Man bored, tired at work

Man bored at work (© Viacheslav Lakobchuk - stock.adobe.com)

NEW YORK — Is your job exciting? Or does it put you to sleep? It turns out, nearly half of employed Americans are bored most of the time at work, according to new research. A survey of 2,000 employed U.S. adults reports that 46 percent are twiddling their thumbs at the office for at least three days weekly.

Ninety percent of those who have a college degree and feel bored at work never thought they’d feel this way when attending school. However, people don’t know that others share these feelings, as 70 percent believe their peers are generally happy with their job.

Interestingly, the numbers don’t seem to translate to widespread job dissatisfaction. While a majority of respondents are happy with their current role (71%), only one in eight admit to feeling the opposite.

Conducted by OnePoll for CSU Global, the survey shows that feelings of dissatisfaction typically come within two years of working in the same role (46%). In fact, 71 percent of those who have been in their role for longer than two years agree that their job feels too routine because they’ve been doing the same thing for such a long time.

Happy career, happy life

The survey also finds that being happy with your job is directly connected to having a happy life. Three in four respondents believe an important key to happiness is having a job you actually like (74%).

Many set professional goals to keep themselves motivated. Making more money is the top goal (54%), but striving to move up within the company (53%), and helping create something new (50%) also scored high.

The survey also asked what respondents liked about their current job. Results show that appreciating one’s work location (64%), a company’s overall mission (50%), and company culture (49%) are the top three aspects they enjoy about their current role.

Just 35 percent say they enjoy the work itself, which is a hurdle for the 59 percent who think that people need to love their job in order to be successful in their role. More respondents said their workplace tends to feel dated (44%) rather than modern (36%), hinting that it may be time for change.

Investment in employee development can provide positive returns in employee engagement and their ability to contribute,” says president at CSU Global Dr. Becky Takeda-Tinker, in a statement. “With the increasingly fast pace of work and change continuing to challenge employers of all industries, pathways of development that employees are seeking can be valuable tools towards ongoing organizational success.”

When work isn’t working for you

While a little over half of employed Americans see themselves working at their current company within the next year (54%), nearly a fifth of those respondents don’t think they’ll be there in five years (17%).

The power lies in the hands of employers. Seventy-six percent say it’s important for companies to invest in their employees. Yet a third of respondents currently think that their own employer doesn’t invest in them enough. While those who have worked at their company for over 10 years have averaged three promotions in their time there, results show that this may not be enough.

Respondents think they would feel more motivated if they had the opportunity to create a new process or project at work (48%) or if they had tuition coverage to earn a degree (28%). In fact, more than half of respondents believe that if they had a degree or an additional degree, their chances for a promotion would increase (53%). And a majority would be interested in returning to school to help move up within their current workspace or apply to a better job (73%).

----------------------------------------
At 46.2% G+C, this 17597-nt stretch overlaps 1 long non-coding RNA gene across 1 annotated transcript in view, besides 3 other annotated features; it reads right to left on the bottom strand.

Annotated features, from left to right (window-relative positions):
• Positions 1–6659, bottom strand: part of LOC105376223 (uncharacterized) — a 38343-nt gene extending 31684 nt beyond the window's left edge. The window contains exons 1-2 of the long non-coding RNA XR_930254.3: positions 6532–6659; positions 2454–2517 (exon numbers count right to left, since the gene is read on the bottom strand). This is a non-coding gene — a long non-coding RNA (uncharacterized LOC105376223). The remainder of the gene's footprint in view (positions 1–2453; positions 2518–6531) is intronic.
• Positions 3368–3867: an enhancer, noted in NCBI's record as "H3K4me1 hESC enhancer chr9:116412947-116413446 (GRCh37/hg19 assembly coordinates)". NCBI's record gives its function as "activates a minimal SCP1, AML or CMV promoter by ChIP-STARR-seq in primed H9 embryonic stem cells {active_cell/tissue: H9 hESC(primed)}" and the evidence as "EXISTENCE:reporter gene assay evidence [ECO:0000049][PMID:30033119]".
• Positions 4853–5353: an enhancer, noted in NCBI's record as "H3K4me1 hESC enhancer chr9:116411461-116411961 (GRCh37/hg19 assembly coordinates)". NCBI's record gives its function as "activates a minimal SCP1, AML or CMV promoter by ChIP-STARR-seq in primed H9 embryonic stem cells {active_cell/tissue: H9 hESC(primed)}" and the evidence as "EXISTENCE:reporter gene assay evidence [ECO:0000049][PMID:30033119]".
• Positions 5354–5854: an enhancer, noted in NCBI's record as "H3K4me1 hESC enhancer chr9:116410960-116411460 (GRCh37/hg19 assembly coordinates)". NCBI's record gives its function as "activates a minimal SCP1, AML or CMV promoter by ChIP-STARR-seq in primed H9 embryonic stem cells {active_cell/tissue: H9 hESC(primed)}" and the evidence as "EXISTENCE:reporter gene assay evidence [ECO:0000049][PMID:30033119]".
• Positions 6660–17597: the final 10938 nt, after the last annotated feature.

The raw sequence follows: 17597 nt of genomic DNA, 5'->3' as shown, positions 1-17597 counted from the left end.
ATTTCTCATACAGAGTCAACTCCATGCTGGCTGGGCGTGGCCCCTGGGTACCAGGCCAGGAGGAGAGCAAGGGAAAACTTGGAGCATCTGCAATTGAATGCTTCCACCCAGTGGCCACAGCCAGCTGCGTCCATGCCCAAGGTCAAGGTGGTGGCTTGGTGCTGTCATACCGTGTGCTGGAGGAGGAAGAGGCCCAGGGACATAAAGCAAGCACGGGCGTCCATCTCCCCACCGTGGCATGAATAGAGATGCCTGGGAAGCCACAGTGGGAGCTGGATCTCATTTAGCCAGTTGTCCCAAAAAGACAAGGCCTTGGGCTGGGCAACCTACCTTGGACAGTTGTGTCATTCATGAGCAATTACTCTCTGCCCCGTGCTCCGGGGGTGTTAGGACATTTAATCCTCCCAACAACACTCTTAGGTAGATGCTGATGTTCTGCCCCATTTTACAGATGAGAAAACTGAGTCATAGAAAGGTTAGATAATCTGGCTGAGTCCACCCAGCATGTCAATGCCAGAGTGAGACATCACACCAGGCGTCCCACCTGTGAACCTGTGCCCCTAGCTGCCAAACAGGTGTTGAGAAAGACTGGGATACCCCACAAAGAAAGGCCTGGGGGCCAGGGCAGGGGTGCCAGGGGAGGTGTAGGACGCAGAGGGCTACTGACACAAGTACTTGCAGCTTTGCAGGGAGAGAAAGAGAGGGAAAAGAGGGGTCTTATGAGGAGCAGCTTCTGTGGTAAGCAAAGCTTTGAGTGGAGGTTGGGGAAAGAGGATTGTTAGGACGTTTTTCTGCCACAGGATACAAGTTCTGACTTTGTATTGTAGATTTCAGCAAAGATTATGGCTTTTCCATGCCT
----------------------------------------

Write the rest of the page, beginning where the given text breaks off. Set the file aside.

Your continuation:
“Continuing education through new degrees, certificates or industry certifications help provide new professional opportunities for individuals within and outside of their organizations, while also facilitating organizational and industry evolution,” adds Dr. Takeda-Tinker. “For working adults, fully online industry-aligned programs can provide the flexibility and skills needed to advance individual ability and careers, while also accommodating busy schedules.”

Survey methodology:

This random double-opt-in survey of 2,000 employed Americans was commissioned by CSU Global between July 28 and July 30, 2023. It was conducted by market research company OnePoll, whose team members are members of the Market Research Society and have corporate membership to the American Association for Public Opinion Research (AAPOR) and the European Society for Opinion and Marketing Research (ESOMAR).

About Sophia Naughton

Meet StudyFinds' Associate Editor, Sophia Naughton. Sophia graduated Magna Cum Laude from Towson University with a Bachelor of Science in Mass Communication directly focused in journalism and advertising. She is also a freelance writer for Baltimore Magazine. Outside of writing, her best buddy is her spotted Pit Bull, Terrance.

Our Editorial Process

StudyFinds publishes digestible, agenda-free, transparent research summaries that are intended to inform the reader as well as stir civil, educated debate. We do not agree nor disagree with any of the studies we post, rather, we encourage our readers to debate the veracity of the findings themselves. All articles published on StudyFinds are vetted by our editors prior to publication and include links back to the source or corresponding journal article, if possible.

Our Editorial Team

Steve Fink

Editor-in-Chief

Chris Melore

Editor

Sophia Naughton

Associate Editor

Leave a comment

Your email address will not be published. Required fields are marked *